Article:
Oh, before I forget, I must mention his partnership with IS Johar, the other well-known maverick comedian.  Mehmood teamed up with him to act in a couple of films,  ‘Johar Mehmood in Goa’  (1965) and ‘Johar Mehmood in Hong Kong’ (1971).

Mehmood continued to be a popular actor through the 70s. Though he did act thereafter, his career slowed down. However, any discussion on Mehmood would be incomplete without referring to his direction and production endeavors. Back in 1961, when he was still not an established actor, Mehmood chose to make a film ‘Chhote Nawab’, directed by his brother Usman Ali. This was the film which gave RD Burman his break.  The film, with Mehmood in a lead role, unfortunately did not do well at the box-office.

In 1965, Mehmood would again team up with RD Burman for a home production for ‘Bhoot Bangla’. The producer was officially his brother Usman Ali, Mehmood was the director.  This film, again with Mehmood in the lead role opposite Tanuja, did well – and brought RD Burman a lot of credit for its music. RD Burman himself had a small role in the film, including possibly the only song he lip synced on screen, in his own voice. This further cemented the Mehmood-RD Burman friendship. They would  go on to work together in ‘Padosan’ (1968), a film that was a hit in its time and continues to be popular to this day as one of the finest comedies ever. This film brought RD Burman huge recognition, while also getting Mehmood a lot of plaudits for his acting.

Throughout his career, Mehmood acted in a number of films for South Indian producers.  And many of these films did well at the box-office, thanks in no small measure to Mehmood himself. Or he would do a remake of a South Indian film, using a South Indian director. Unlike many other actors, he had no qualms or airs about working with anyone. Some prominent films come to mind – ‘Sadhu Aur Shaitan’ (1968), ‘Lakhon Mein Ek’ (1971), ‘Main Sundar Hoon’ (1971),  ‘Bombay to Goa’ (1972), ‘Do Phool’ (1973).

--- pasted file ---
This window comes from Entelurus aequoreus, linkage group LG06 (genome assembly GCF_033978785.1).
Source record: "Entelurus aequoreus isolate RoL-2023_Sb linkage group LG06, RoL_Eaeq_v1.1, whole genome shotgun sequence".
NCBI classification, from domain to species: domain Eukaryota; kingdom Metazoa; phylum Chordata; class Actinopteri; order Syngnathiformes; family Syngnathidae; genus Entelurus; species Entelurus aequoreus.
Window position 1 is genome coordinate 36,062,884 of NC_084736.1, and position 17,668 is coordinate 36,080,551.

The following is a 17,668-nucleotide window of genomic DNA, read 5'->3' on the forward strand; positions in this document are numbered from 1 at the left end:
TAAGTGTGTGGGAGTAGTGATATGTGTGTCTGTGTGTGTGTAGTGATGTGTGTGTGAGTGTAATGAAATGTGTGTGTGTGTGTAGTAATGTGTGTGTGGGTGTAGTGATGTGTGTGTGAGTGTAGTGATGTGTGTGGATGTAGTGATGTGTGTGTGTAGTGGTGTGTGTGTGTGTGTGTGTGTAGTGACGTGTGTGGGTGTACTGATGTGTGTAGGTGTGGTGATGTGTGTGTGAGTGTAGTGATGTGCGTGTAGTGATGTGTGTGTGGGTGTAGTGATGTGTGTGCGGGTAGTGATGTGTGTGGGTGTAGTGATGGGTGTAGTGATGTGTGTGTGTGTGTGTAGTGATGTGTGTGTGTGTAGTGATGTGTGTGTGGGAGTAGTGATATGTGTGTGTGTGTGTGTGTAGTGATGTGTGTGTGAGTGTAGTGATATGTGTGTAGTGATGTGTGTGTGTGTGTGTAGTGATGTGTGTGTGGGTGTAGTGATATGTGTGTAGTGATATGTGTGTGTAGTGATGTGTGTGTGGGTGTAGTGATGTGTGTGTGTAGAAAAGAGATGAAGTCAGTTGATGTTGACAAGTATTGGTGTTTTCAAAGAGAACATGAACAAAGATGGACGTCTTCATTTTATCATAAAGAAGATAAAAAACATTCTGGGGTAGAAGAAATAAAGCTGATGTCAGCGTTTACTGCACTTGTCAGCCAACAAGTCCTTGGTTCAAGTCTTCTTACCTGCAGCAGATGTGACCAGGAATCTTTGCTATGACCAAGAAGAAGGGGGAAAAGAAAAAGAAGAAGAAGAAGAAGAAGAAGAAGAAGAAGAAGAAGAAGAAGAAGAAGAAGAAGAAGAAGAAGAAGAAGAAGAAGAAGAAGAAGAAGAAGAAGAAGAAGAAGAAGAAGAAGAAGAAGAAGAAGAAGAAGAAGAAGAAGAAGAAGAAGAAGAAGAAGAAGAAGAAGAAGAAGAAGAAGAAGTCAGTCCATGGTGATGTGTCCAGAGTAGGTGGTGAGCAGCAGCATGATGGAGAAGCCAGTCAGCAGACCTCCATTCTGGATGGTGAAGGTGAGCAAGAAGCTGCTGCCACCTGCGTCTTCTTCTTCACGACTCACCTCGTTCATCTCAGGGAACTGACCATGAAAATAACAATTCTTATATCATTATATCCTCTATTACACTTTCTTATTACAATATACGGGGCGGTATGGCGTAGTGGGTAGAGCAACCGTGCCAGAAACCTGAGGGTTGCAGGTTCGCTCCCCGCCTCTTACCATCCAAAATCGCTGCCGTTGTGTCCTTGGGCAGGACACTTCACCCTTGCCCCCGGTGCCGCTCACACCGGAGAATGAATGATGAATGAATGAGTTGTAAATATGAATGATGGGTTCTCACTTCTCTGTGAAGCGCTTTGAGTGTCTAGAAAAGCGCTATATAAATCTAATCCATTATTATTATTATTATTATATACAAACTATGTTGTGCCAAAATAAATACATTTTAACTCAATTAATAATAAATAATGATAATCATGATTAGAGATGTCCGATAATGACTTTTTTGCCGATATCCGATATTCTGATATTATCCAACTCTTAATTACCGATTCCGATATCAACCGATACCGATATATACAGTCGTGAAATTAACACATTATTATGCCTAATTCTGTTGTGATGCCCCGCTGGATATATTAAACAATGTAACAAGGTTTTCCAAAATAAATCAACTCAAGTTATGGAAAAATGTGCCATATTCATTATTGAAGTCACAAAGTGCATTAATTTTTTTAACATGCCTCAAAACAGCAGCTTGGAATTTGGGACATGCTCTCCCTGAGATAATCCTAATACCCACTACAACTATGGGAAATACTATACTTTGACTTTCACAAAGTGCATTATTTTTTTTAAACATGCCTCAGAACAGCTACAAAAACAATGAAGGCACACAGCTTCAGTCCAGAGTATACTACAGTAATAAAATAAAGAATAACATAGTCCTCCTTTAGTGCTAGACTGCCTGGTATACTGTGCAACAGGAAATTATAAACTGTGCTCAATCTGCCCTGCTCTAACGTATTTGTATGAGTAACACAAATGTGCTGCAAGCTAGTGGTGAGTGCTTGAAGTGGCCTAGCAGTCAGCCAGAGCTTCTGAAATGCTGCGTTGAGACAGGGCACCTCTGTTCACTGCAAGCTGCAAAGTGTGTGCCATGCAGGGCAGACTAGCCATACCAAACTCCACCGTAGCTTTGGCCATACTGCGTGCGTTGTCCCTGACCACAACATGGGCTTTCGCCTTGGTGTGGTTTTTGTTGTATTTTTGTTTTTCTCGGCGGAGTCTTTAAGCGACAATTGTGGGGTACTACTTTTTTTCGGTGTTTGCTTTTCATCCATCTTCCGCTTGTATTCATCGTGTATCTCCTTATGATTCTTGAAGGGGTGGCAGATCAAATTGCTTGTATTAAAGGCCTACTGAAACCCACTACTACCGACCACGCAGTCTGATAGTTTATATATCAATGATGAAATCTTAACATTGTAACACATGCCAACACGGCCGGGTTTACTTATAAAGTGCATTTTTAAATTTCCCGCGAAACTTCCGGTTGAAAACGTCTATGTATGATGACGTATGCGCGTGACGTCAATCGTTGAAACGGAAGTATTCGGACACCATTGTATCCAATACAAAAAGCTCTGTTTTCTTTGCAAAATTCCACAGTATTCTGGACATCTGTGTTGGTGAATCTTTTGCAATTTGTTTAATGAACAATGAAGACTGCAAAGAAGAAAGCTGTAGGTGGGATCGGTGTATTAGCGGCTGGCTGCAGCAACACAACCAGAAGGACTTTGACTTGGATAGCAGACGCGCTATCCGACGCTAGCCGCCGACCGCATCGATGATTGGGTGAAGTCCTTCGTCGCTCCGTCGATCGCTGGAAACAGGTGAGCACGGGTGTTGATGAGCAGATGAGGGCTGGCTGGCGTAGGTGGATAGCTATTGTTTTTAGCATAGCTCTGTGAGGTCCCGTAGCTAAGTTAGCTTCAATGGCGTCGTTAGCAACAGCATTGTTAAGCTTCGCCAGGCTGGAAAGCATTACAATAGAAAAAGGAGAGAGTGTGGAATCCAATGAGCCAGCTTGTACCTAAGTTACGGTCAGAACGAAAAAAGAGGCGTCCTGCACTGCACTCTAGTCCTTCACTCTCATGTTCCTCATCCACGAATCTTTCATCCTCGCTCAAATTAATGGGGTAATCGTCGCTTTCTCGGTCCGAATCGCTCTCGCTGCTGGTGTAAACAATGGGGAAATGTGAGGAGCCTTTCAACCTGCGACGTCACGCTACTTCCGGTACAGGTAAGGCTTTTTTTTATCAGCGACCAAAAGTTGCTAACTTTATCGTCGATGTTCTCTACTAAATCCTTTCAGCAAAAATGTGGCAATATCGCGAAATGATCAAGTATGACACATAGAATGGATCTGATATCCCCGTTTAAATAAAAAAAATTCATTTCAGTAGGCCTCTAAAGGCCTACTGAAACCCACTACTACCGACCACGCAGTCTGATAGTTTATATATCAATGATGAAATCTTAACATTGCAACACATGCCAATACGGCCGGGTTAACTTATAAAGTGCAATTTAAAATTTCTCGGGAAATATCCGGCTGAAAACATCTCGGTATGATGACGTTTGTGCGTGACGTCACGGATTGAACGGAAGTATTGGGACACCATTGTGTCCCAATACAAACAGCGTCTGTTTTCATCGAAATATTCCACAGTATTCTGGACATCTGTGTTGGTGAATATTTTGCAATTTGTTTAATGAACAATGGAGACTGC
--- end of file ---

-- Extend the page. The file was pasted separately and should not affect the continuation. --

In 1974, Mehmood directed a landmark film of his career ‘Kunwara Baap’. It was a sensitive film, serious in its message – something we were not used to seeing from Mehmood. This gave us a glimpse into another side of his personality. Then in 1976, Mehmood made two films that were noticed. One was ‘Sabse Bada Rupaiya’, which although it didn’t do well at the box-office, was known for its popular songs. And the other was ‘Ginny Aur Johnny’, which fared better, and starred Mehmood’s own daughter, Ginny.

After this, Mehmood began fading away from the scene. By then he had already become a living legend in his own right and didn’t need any industry validation. He would still appear in the odd film but he wasn’t a selling point for a film anymore.

Much later, in the 90s, he made a film, another serious film, called ‘Dushman Duniya Ka’ (1996) starring his own son, Manzoor Ali. This was a hard-hitting film about drugs – I remember seeing it.

That is my last memory of a Mehmood film.

So, quite a career! And much of it during my childhood years. This is probably why I have so many memories of his films. And although I must admit that sometimes his part could be distracting from the story line (like in ‘Tumse Achha Kaun Hai’ (1969), or even ‘Ziddi’ (1964), both directed by Pramod Chakravarty), it was more a director’s issue than Mehmood’s acting fault. For example, I feel  Hrishikesh Mukherjee did a fantastic job with him in Do Dil (1965).

Anyway moving on to the song for today. This is from the 1976 film, ‘Sabse Bada Rupaiya’. It is the title song – sung by Mehmood himself. It  was quite popular in its time. I remember I was in high school then – and everyone around me would be saying “The whole thing is that…”.  Even today, you can still hear sometimes “the whole thing is that,  ki bhaiya, sabse bada rupaiya”. The phrase has made its place in the popular jargon of this country.